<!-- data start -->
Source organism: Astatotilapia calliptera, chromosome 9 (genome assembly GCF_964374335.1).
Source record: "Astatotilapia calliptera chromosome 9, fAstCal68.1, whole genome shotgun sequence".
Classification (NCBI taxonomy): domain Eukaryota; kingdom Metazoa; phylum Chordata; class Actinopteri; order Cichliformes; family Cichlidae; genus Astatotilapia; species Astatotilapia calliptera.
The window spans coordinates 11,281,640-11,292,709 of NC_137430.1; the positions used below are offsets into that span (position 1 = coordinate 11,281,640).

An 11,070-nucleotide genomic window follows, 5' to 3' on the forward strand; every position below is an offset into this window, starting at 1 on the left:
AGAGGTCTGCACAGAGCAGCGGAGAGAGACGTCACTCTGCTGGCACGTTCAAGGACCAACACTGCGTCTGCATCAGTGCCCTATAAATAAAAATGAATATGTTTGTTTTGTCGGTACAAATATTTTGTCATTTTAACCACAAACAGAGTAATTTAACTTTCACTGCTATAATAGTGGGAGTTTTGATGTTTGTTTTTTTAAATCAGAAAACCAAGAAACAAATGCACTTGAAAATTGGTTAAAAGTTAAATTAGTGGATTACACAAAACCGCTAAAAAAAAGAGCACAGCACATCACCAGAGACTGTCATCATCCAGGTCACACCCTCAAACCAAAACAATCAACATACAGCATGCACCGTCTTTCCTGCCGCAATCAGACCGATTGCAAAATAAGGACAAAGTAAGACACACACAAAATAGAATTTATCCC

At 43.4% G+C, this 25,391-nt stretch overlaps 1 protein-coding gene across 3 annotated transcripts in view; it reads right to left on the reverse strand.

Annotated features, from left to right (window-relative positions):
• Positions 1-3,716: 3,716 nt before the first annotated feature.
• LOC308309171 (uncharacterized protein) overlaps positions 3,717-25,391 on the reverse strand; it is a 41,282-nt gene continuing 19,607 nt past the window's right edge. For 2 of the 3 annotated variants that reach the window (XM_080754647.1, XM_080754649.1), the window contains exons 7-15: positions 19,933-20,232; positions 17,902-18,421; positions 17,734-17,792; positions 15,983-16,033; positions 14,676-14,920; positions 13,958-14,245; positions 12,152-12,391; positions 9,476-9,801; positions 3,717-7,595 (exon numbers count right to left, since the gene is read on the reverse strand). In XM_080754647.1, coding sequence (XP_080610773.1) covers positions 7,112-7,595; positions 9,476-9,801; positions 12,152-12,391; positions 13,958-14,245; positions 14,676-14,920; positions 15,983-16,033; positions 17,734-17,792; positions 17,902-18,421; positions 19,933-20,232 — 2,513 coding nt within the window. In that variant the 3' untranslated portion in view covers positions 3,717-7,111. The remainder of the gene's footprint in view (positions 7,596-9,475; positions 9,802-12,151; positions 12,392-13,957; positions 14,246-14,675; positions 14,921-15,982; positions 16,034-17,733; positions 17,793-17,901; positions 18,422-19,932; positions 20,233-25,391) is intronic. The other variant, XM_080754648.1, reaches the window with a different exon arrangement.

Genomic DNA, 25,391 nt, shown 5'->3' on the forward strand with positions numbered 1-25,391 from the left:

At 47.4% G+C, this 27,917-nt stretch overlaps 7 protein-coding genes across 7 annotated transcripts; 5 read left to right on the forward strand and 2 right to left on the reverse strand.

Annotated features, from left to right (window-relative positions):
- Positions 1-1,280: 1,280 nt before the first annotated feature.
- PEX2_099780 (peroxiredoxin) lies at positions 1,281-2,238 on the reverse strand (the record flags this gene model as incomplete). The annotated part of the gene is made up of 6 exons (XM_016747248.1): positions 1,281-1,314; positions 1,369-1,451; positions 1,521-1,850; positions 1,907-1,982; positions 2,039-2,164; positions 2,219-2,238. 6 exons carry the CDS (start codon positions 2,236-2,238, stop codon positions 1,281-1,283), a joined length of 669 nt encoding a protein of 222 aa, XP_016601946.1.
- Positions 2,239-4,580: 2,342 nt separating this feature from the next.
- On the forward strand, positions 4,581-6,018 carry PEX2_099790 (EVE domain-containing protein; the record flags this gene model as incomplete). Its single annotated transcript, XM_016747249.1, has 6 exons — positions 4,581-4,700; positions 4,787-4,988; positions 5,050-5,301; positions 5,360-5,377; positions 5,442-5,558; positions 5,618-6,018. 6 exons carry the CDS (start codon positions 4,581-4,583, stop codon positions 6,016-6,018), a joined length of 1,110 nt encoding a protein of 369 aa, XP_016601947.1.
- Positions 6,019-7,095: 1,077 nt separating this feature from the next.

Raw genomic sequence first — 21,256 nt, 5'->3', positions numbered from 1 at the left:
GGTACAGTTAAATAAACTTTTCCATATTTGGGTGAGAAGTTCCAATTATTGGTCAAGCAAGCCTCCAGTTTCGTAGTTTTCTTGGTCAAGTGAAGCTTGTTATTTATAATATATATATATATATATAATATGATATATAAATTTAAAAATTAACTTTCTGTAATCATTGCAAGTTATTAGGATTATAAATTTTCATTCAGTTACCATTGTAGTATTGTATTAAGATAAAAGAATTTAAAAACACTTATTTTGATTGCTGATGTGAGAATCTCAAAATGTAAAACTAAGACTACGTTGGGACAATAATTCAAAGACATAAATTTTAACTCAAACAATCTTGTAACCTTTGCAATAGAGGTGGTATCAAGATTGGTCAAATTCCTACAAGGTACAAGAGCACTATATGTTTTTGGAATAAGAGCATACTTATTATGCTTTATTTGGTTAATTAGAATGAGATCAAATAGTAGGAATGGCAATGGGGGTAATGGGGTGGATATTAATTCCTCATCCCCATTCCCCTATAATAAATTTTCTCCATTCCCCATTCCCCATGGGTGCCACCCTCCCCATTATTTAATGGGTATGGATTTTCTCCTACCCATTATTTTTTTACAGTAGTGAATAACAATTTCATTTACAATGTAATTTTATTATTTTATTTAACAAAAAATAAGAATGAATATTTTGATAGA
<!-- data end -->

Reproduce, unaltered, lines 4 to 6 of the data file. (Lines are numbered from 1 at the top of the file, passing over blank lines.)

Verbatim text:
The window spans coordinates 11,281,640-11,292,709 of NC_137430.1; the positions used below are offsets into that span (position 1 = coordinate 11,281,640).

An 11,070-nucleotide genomic window follows, 5' to 3' on the forward strand; every position below is an offset into this window, starting at 1 on the left:
AGAGGTCTGCACAGAGCAGCGGAGAGAGACGTCACTCTGCTGGCACGTTCAAGGACCAACACTGCGTCTGCATCAGTGCCCTATAAATAAAAATGAATATGTTTGTTTTGTCGGTACAAATATTTTGTCATTTTAACCACAAACAGAGTAATTTAACTTTCACTGCTATAATAGTGGGAGTTTTGATGTTTGTTTTTTTAAATCAGAAAACCAAGAAACAAATGCACTTGAAAATTGGTTAAAAGTTAAATTAGTGGATTACACAAAACCGCTAAAAAAAAGAGCACAGCACATCACCAGAGACTGTCATCATCCAGGTCACACCCTCAAACCAAAACAATCAACATACAGCATGCACCGTCTTTCCTGCCGCAATCAGACCGATTGCAAAATAAGGACAAAGTAAGACACACACAAAATAGAATTTATCCC